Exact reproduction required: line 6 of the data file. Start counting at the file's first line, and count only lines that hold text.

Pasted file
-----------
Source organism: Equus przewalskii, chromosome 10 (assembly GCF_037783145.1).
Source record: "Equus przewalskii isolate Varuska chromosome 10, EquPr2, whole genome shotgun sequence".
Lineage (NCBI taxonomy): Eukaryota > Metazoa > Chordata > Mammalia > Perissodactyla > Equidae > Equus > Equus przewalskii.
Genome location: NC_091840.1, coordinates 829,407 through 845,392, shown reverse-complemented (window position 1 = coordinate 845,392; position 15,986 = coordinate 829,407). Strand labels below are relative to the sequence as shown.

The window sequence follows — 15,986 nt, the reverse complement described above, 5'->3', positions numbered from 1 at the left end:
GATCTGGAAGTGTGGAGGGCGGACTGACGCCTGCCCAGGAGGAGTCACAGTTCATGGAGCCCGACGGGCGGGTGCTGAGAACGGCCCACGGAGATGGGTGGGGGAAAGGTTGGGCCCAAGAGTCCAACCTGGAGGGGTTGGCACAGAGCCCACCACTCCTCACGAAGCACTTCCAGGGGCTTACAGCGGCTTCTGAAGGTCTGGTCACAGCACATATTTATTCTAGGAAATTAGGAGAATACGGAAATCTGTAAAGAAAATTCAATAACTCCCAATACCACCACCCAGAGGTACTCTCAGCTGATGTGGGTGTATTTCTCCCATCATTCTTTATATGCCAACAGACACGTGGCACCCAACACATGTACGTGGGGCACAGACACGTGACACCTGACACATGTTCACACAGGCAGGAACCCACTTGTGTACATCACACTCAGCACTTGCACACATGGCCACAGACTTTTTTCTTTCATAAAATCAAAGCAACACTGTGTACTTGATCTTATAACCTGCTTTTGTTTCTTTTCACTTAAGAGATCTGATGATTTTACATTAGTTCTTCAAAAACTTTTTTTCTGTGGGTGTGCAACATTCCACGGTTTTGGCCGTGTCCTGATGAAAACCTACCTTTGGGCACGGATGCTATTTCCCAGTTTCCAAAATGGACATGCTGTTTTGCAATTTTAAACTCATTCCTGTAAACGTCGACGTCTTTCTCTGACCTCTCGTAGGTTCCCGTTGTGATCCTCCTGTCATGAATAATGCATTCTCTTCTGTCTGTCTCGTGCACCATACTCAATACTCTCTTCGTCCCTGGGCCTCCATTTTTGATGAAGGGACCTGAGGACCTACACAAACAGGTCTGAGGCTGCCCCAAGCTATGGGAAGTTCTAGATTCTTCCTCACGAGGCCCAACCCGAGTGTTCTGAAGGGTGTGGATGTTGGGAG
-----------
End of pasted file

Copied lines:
GATCTGGAAGTGTGGAGGGCGGACTGACGCCTGCCCAGGAGGAGTCACAGTTCATGGAGCCCGACGGGCGGGTGCTGAGAACGGCCCACGGAGATGGGTGGGGGAAAGGTTGGGCCCAAGAGTCCAACCTGGAGGGGTTGGCACAGAGCCCACCACTCCTCACGAAGCACTTCCAGGGGCTTACAGCGGCTTCTGAAGGTCTGGTCACAGCACATATTTATTCTAGGAAATTAGGAGAATACGGAAATCTGTAAAGAAAATTCAATAACTCCCAATACCACCACCCAGAGGTACTCTCAGCTGATGTGGGTGTATTTCTCCCATCATTCTTTATATGCCAACAGACACGTGGCACCCAACACATGTACGTGGGGCACAGACACGTGACACCTGACACATGTTCACACAGGCAGGAACCCACTTGTGTACATCACACTCAGCACTTGCACACATGGCCACAGACTTTTTTCTTTCATAAAATCAAAGCAACACTGTGTACTTGATCTTATAACCTGCTTTTGTTTCTTTTCACTTAAGAGATCTGATGATTTTACATTAGTTCTTCAAAAACTTTTTTTCTGTGGGTGTGCAACATTCCACGGTTTTGGCCGTGTCCTGATGAAAACCTACCTTTGGGCACGGATGCTATTTCCCAGTTTCCAAAATGGACATGCTGTTTTGCAATTTTAAACTCATTCCTGTAAACGTCGACGTCTTTCTCTGACCTCTCGTAGGTTCCCGTTGTGATCCTCCTGTCATGAATAATGCATTCTCTTCTGTCTGTCTCGTGCACCATACTCAATACTCTCTTCGTCCCTGGGCCTCCATTTTTGATGAAGGGACCTGAGGACCTACACAAACAGGTCTGAGGCTGCCCCAAGCTATGGGAAGTTCTAGATTCTTCCTCACGAGGCCCAACCCGAGTGTTCTGAAGGGTGTGGATGTTGGGAG